“To a point. From your peoples’ own biased perspectives, of course. And secrecy is also a bit of a thing for us, usually. In fact, ordinarily I’d never tell either of you any of this, but, well, things happen. Frankly, the ‘fire spirit’ shtick was getting a bit old anyway,” she said, a glint in her eye. “And blindly sticking to rules, even the few we have, was never a particular strength of mine.”

“You’re not worried about getting in trouble?” Kuna asked, arching a brow. “What if the others find out?”

“Kid,” Inkari said, then took another long draw on her pipe, before blowing it out in the shape of a skull, which had a reddish glow as it drifted up and out the vent-hole in the ceiling. “I AM trouble,” she finished with a toothy grin, her sharp teeth glistening with an unnatural, dim glow for a moment.

“W-what does that mean?” the sereva asked nervously, cuddling up to the konuul some more.

“That’s a complicated question that I’m not entirely inclined to fully answer. But let’s just say I’m well known among my people, and they’re more likely to worry about getting on my bad side than the other way around.”

“Alright let me just ask,” Lykou cut in. “Is messing with people what you’re all about?”

The jarzin eyed the konuul for an extended, increasingly uncomfortable silence. Finally, she chuckled lightly. “Hmm, depends on what you mean by those words, I suppose. Yes, we do tend to… meddle. With all the power we’re blessed with, it would be a waste not to try and guide the world to a better place,” she replied, then rolled her eyes slightly. “Or at least that’s the kind of flowery language most elders would use. But yes, I guess ‘messing with’ people isn’t too far off. They usually do end up better off in the end, though, even if I think some of my… ‘peers’ get a bit full of themselves in the process. At least I have the decency to admit it’s also fun.”

“What’s… going to happen to us?” Kuna anxiously asked.

“Yeah, what are we in for?” Lykou added.

Inkari took her pipe out and blew some smoke out of her nose as she looked at them thoughtfully for a moment. “That’s up to you, ultimately. As long as you’re still willing, I sincerely do want to give Kuna his last- for the moment, anyway- magic lesson this evening,” she said, her gaze landing on the sereva. “It would be a shame for your potential to go to waste.”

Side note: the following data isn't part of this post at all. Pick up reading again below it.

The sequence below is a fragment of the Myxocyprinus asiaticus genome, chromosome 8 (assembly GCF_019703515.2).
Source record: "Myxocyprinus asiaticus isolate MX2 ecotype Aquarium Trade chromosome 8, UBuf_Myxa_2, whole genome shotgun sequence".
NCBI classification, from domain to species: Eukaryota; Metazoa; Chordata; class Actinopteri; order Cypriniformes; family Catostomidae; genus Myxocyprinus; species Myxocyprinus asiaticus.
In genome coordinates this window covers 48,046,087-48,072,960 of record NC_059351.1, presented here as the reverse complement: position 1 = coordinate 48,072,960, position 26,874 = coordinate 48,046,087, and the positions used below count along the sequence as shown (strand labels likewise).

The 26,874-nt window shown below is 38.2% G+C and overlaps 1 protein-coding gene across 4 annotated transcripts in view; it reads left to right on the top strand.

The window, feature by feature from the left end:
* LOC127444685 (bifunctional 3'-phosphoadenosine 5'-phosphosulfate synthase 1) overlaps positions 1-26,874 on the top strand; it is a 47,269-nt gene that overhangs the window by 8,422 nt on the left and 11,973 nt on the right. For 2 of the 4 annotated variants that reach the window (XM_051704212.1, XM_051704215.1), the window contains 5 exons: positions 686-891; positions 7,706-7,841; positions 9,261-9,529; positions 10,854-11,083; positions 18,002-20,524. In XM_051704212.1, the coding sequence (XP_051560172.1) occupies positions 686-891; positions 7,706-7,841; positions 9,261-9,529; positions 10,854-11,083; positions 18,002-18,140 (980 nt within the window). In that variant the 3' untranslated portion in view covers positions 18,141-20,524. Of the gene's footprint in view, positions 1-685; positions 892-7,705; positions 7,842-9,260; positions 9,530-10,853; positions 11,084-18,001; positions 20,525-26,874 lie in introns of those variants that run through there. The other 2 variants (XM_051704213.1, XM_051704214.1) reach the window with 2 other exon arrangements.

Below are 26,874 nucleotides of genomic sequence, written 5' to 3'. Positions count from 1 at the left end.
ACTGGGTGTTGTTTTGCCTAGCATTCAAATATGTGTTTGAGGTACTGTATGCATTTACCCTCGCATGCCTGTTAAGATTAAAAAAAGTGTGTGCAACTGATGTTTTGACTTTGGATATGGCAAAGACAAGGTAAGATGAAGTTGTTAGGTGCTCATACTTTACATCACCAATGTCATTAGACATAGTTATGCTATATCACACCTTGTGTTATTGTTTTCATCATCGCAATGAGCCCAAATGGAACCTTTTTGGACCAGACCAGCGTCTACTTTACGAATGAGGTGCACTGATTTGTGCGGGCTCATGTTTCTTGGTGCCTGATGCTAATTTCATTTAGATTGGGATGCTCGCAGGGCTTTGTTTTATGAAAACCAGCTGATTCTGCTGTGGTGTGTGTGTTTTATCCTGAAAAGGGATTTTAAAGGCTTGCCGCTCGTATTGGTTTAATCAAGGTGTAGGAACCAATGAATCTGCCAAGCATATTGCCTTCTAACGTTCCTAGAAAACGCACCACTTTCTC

Kuna shared a look with the konuul. “What’s… what’s it going to cost us?”

“Cost you? What do I look like, a trade caravan?” she replied with a light laugh. “It doesn’t work that way, Kuna. I’m not teaching you for some petty selfish reason. I really would hate for your talents to go unrealized. And frankly, that goes for the both of you. You came to that mountain looking for enlightenment, so I’m glad to help you achieve it, even if it’s not all entirely what you expected.”

“Given the reputation you have… forgive us if we find it hard to take you at your word,” Lykou replied, holding Kuna protectively.

Far from offended, Inkari smirked. “Fair enough. Look, I won’t deny having… schemes involving you two, but frankly you’ve already accomplished quite a bit. You did magnificently in those ruins.”

“A rima pointed us there, was he working for you?” Kuna asked, raising an eyebrow.

“Ah yes, Sulyr. Not explicitly, no. But he did only point you there after he realized I was involved with you two, knowing that’s where I was going to try and lead you to myself,” the jarzin said, once again leaning back and taking a puff on her pipe. “Try not to hold it against him though. If anything, he did you a favor carrying you down into the canyon like he did. Traveling the long way down would have been a lot more tedious. And he truly didn’t know what was in there.”

“But you did?”

“Yes, and I knew you two were more than capable of dealing with it. Maybe with some scrapes and a few scares, but, well, here you are. You survived and brought back the Arbassla. Just as I knew you would.”